Organization Spotlight | Public Issues

The Proposed Utah Arts Center

The Utah Arts Alliance would like to give Salt Lake City a full-blown arts center in the heart of downtown. But they may need your help.

The Utah Arts Alliance, a 501(c) 3 nonprofit organization, was formed in early 2003 by Derek Dyer, Angela Brown and Jason Stewart, all active members of their respective arts communities. Brown, a photographer, dancer, business owner, and community leader has taught photography classes locally and is owner/publisher of SLUG Mag, the oldest alternative paper in SLC. Stewart currently works for Ken Sanders Rare Books in the production and publicity of all his shows by local, regional and national artists. He is also on the board of Slam Utah. Dyer is well known to the local visual arts scene both as an artist and as an arts organizer. The three formed the Utah Arts Alliance with the principal goal of creating an art center in downtown Salt Lake City. And now they say they’ve found the perfect place for it — the building formerly known as the Hansen planetarium.

But, Dyer says, they will need your help to make it work.

Renovation of the building will costs millions of dollars, but what Dyer and his group are looking to the arts community for are a few letters. The historic building located at 15 South State is owned by the city, which has indicated that they want to see the building put to public use rather than sold into private hands.

In proposing their Utah Arts Center for the space, the Alliance says they will create a much-needed cultural outlet that will help revitalize the downtown area while remaining true to the historic purpose of the building. What has most recently been the Hansen Planetarium was originally built in 1905 as the city’s first public library, a position it filled until the 1960s. When the library became too large for the building, George Hansen underwrote the cost of transforming the facility into a planetarium. It remained as such until 2003 when the Clark Planetarium was opened in the Gateway project. The Utah Arts Alliance wants to continue the building’s role as an educational facility by creating an arts center devoted to classroom education, exhibition spaces and a performing arts theater.

Dyer says that the Alliance wants to use the building to create a “cultural classroom that has the spirit of an arts festival every day.” Their plan uses every square inch of the building for a variety of visual arts and performing arts activities. They plan to use the unique quality of the building — its planetarium — to create a performing arts space that would be available for theater, concerts, poetry readings, and a unique use of the dome — multimedia projection shows. In addition, classrooms, workspaces and a darkroom would be built to allow for instruction for children and adults. Credit and non-credit classes would be available from professional instructors, including professors from some of the area’s top educational facilities. The classes would run for 14-week sessions, one day a week for three hours. Classes offered might include computer design, photography, foundation art classes, and advanced art classes. In addition they would also provide performance classes.

Of particular interest to the visual arts community, the Alliance’s plan would also provide three exhibition areas on three different floors of the building. The building’s ground floor lobby area would be transformed into a 4,000-square-foot exhibition space for shows by local artists. The Alliance wants to use the other two floors of the planetarium to “expand [the public’s] horizons beyond Salt Lake and Utah.” The second floor would hold exhibitions by regional artists in its 1,700-square-foot area. Exhibitions by national and international artists are planned for the third level, which will have 2,400 square feet. Members of the Alliance’s advisory board often travel to various international art centers such as New York, Paris, and London, and could take the opportunity to bring the international art scene to Salt Lake City.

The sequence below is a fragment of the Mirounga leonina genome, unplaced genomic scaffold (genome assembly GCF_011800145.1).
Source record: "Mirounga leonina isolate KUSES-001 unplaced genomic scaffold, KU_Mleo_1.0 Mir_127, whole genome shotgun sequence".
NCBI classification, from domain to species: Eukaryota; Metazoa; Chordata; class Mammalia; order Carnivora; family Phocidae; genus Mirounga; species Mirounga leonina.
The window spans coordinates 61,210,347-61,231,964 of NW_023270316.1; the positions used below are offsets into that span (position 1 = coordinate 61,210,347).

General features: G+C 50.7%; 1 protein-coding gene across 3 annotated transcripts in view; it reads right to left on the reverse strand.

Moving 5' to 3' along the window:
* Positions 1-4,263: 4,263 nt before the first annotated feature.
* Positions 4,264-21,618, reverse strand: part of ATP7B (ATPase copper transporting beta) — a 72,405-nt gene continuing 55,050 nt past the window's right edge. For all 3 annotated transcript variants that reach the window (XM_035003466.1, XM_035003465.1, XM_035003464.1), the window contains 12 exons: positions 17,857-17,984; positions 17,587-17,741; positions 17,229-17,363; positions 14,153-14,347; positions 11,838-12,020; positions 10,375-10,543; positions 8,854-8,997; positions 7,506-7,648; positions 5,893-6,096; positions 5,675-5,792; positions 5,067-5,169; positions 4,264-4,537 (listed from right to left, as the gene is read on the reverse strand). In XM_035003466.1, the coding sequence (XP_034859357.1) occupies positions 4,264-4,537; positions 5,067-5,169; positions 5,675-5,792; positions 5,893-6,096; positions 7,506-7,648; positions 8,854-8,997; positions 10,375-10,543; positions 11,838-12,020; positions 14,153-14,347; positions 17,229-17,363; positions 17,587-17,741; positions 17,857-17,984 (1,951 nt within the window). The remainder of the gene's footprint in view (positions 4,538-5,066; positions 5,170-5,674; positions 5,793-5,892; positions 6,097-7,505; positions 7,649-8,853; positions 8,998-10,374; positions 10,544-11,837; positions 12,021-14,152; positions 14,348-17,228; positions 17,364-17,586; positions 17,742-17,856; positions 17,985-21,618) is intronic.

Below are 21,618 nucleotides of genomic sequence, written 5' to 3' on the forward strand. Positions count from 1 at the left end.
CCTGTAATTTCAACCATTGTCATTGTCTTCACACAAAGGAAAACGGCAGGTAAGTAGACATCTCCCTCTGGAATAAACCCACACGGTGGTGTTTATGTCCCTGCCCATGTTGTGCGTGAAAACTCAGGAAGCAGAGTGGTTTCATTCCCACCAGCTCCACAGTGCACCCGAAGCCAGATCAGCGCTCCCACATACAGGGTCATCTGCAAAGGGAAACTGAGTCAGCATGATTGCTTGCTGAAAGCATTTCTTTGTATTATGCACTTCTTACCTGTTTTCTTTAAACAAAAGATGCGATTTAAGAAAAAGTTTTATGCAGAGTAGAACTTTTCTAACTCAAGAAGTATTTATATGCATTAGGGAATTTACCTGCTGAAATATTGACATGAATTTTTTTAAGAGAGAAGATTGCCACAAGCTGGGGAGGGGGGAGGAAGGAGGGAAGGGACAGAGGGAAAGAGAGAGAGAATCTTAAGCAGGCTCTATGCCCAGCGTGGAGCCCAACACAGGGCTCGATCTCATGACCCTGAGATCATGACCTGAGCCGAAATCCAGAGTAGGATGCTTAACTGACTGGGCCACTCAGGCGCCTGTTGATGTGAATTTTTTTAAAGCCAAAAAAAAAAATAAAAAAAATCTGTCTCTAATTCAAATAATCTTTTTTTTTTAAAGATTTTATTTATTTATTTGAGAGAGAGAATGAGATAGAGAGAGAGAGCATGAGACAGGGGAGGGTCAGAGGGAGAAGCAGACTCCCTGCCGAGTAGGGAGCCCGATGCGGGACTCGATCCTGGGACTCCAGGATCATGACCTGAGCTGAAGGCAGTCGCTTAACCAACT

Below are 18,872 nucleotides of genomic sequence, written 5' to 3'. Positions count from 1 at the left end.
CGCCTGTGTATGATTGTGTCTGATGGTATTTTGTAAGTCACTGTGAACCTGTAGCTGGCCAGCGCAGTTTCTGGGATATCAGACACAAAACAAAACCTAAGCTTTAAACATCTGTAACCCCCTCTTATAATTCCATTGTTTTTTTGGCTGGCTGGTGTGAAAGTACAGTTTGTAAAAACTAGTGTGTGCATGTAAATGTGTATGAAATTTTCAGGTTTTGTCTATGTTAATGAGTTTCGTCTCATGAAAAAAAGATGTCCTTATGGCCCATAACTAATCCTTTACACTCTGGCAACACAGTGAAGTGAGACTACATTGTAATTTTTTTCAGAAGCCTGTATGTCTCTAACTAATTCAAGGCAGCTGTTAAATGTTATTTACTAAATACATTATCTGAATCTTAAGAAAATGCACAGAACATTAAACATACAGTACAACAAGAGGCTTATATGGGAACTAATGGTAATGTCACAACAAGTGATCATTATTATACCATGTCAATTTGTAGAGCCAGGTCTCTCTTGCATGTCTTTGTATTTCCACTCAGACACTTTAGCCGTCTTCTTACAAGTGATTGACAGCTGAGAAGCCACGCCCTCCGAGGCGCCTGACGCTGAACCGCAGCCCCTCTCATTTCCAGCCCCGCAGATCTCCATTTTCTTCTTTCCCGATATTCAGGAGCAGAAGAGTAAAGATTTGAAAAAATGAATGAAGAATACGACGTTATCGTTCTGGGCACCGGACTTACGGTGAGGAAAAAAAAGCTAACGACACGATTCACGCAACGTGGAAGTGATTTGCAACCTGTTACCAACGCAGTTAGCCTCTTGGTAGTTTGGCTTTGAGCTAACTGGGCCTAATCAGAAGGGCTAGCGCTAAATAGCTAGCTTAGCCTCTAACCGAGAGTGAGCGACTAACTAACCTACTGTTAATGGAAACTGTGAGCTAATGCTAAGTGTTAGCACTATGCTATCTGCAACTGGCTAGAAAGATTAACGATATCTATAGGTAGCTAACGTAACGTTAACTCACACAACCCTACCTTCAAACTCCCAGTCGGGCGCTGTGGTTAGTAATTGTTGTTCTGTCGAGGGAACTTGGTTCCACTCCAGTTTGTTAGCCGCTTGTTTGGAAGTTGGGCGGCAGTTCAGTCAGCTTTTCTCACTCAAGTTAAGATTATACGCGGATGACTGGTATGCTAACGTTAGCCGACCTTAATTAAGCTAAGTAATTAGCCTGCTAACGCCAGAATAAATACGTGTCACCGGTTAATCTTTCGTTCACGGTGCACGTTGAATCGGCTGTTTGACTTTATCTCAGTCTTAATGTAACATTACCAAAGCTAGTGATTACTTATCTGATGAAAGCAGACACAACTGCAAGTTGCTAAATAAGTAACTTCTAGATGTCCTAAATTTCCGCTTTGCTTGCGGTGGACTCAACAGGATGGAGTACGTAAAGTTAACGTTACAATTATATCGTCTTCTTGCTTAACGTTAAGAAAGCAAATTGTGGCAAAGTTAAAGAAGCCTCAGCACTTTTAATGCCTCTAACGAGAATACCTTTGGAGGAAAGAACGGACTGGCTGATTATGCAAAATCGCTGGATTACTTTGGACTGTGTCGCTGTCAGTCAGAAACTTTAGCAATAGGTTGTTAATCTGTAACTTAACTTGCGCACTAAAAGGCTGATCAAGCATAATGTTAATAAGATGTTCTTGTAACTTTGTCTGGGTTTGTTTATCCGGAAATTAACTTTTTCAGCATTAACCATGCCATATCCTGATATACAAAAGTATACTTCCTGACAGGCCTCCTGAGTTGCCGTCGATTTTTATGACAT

The Alliance plans not only to use every available square inch but also every available minute of the day. In keeping with the city’s plans to revitalize night life in downtown Salt Lake City, the Alliance wants to keep the center open late and provide programming well into the night. “During the day it’s a busy educational center,” Dyer says, “and at night it becomes a hotspot.” They will keep the gallery spaces open until 9 p.m. Monday through Saturday (which is hours after most galleries and museums have closed) and noon to 5 on Sundays. In addition they would offer a wide variety of performances in the theater for extremely reasonable prices.

The Alliance’s proposed art center would provide a number of positions for members of the art community, including gallery staff, theater staff, educational staff and facilities management. If all goes well, the Alliance hopes to open the Utah Arts Center in the fall of 2005, the 100th anniversary of the building‘s construction. They will be presenting the city with a plan for the use of the space and are encouraging all members of the community who would like to see this project become a reality to write letters of recommendation to the city to help it determine community support for the plan. To learn more about the proposed Utah Arts Center and to find out how you can help, visit the organization’s website at: www.utaharts.org.

The founder of Artists of Utah and editor of its online magazine, 15 Bytes, Shawn Rossiter has undergraduate degrees in English, French and Italian Literature and studied Comparative Literature in graduate school before pursuing a career in art.

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